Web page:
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    Replies
    1. Hi Rob, thanks, as always, for the input. I thought the MechaStreisand episode was quite funny myself, especially when Robert Smith of the Cure comes in. My tolerance of Lenon covers will always be quite limited I reckon!

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  3. Ow, no, no, no, no, no, no, no. Awful! To be fair to Babs and her nasal honking though, I'm struggling to imagine John Lennon pulling off a version of, say, Don't Rain On My Parade either.

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    Replies
    1. But he'd have more sense than to attempt it. No, he'd leave that to David Sylvian...

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  4. Darryl, you have now struck "BOTTOM". with this BABling womanizing woman, she should never have been allowed to aproach the microphone during this recording session. What next? HELLen Ready?
    As always, Darryl, God bless you for all you do here in Cyberland. I shall play this song over & over again at all my little tea parties.

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  5. Give her credit for taking on this song which was hardly ever a chart-topper. It lacks Lennon's sincere intensity of course, but could have been much worse.

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  6. The only way this COULD have been worse, is if YOU would have sung it, Keir.

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    Replies
    1. WHAT?! I'll have you know I won 10 quid singing I Gotta be Me in some pub in Co. Wicklow once...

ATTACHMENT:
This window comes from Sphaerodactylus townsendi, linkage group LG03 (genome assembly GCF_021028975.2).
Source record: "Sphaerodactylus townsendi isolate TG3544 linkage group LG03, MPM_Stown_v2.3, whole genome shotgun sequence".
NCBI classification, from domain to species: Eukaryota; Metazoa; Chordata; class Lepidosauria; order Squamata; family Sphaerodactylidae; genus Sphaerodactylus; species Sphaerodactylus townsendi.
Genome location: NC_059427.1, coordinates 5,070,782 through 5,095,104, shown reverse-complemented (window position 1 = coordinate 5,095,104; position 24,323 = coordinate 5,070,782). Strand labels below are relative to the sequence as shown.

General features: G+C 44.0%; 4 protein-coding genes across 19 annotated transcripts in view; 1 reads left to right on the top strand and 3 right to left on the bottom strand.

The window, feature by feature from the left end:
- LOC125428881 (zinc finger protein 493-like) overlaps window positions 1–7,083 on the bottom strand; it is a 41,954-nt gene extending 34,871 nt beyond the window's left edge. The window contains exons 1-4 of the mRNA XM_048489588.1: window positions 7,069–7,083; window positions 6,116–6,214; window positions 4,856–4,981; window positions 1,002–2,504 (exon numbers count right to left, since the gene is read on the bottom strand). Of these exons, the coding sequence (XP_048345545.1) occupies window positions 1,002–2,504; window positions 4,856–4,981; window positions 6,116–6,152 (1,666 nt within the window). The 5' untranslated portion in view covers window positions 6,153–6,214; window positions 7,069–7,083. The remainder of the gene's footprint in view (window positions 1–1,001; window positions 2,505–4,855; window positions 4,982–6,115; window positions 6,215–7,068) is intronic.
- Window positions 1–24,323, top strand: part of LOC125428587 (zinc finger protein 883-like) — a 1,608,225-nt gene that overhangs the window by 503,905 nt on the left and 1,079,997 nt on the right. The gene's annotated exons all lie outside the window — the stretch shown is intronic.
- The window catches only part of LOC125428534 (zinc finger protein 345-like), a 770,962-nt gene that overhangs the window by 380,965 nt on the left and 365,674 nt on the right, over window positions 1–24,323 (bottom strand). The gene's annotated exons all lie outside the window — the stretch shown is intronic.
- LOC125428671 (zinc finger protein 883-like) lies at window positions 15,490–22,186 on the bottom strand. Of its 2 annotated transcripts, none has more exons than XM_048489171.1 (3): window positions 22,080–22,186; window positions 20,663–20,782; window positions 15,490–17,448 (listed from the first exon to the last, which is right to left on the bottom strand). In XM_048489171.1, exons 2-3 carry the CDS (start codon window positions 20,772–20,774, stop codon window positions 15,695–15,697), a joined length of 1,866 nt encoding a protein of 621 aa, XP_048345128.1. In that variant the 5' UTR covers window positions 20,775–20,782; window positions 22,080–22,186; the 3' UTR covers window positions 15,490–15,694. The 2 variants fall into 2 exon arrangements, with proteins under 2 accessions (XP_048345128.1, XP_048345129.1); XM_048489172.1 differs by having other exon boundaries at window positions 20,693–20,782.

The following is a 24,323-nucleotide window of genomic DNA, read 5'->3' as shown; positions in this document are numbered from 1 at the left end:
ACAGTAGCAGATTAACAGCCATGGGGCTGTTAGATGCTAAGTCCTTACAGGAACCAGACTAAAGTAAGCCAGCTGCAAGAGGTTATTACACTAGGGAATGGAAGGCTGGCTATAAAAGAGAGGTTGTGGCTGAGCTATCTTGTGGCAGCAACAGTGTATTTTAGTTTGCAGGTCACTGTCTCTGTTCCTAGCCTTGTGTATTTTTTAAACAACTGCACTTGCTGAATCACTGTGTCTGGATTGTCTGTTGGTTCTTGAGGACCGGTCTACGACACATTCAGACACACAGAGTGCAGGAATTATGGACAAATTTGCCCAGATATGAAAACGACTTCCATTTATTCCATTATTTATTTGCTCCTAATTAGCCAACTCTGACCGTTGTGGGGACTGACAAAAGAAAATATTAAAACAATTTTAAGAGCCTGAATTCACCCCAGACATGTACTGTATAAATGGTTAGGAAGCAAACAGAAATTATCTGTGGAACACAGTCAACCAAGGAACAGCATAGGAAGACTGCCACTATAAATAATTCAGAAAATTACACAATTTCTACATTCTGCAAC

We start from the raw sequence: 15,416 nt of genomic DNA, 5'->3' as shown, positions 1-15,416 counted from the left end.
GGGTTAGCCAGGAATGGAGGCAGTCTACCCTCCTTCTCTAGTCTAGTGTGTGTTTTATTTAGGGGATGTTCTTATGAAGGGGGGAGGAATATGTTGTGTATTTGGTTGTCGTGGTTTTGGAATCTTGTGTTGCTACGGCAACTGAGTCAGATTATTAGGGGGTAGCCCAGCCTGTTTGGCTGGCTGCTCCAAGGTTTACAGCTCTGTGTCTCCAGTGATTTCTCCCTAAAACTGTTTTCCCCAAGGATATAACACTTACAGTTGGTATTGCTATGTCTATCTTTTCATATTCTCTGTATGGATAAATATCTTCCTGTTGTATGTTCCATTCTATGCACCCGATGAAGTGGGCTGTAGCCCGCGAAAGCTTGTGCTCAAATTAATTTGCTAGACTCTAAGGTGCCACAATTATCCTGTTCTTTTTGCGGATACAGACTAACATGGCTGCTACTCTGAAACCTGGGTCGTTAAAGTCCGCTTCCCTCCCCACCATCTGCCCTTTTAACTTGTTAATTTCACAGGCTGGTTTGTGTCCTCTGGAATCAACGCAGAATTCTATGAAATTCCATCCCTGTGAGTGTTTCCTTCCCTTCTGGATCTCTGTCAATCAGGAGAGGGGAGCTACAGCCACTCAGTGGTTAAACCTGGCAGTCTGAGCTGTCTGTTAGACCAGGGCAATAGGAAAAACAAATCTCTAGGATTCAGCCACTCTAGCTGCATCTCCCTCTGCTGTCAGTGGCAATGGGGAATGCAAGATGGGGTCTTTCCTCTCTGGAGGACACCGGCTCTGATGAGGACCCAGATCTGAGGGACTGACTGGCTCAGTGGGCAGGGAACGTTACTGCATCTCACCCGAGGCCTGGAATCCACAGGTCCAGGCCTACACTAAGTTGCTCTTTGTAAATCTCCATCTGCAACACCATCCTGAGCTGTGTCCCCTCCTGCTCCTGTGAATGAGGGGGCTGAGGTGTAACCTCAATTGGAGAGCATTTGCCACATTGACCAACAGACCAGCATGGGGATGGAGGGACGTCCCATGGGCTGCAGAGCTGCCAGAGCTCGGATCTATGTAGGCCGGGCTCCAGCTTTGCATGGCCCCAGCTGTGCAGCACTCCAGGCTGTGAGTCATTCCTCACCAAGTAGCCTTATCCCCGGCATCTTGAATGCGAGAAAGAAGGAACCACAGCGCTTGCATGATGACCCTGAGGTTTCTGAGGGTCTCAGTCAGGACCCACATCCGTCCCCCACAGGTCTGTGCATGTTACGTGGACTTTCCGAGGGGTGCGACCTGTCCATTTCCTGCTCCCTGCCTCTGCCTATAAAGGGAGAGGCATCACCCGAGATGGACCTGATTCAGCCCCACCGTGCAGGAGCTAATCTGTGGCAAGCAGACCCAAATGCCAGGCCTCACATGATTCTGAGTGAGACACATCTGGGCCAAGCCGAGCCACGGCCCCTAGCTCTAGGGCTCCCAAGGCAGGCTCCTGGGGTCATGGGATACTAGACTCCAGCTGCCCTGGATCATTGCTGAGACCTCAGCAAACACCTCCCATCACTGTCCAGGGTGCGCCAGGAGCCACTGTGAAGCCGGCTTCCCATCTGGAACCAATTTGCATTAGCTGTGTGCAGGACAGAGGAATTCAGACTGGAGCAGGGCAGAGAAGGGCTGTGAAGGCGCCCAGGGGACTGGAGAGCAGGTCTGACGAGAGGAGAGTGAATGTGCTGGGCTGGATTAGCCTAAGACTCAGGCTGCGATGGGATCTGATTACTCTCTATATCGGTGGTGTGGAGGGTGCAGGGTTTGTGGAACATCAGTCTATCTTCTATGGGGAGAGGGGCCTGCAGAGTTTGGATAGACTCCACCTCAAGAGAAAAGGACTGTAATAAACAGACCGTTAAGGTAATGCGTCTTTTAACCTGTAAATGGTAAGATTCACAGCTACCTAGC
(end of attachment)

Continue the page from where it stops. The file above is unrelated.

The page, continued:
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  7. This comment has been removed by the author.

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  8. The problem with Barbra Streisand, methinks, is that someone said she was the best singer in the Universe and she believed it. That "someone" might even have been herself.

    Her so-called sense of humour doesn't help much: a windbreaking noise in her version of the Beatles' "Honey Pie", an album called "Barbra Streisand and other musical instruments" and another album titled "Songbird" which sports her on cover with a... dog with a handwritten note "sorry, couldn't find a bird". All this on mighty Columbia Records; as an indie artist she would have a little excuse for such tackiness. There are other examples, but please spare me from trying to remember.

    That said, I admit I like one or two of her recordings, like "People" - but then again I never said I was perfect.

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  9. Im sorry but John Lennon couldn't carry a tune in a bucket. I'm not a fan of Barbara Streisand, but her doing his songs is just like something bad doing something rotten. Lennon was overrated, and he couldnt sing. And he had no talent other than being pompous and arrogant and marrying Yoko Ono.

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  10. SOUNDED FINE TO ME-
    I THINK YOU JUST WANT TO BE A FOLLOWER AND PLAY BASH THE BABS.

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  11. BARBRA RULES! YOU ARE JUST TONE DEAF!

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  12. You're DEAF. Barbra's version was so much better than his bland version. She created a sense of longing through them "shrieks" that you described. Her vocal ability is UNMATCHED. As an actress she carried this song better than Lennon could on his best day. Barbra isn't an opera singer, she's the best pop vocalist of all time. At the time Barbra was considered pop and Lennon wasn't. So I don't get that "Barbra shouldn't sing pop" part.

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    Replies
    1. You're right Alex, Barbra isn't an opera singer, as was proved on her dreadful Classical Barbra album - which the Washington Post critic Joseph McLellan compared to Florence Foster Jenkins.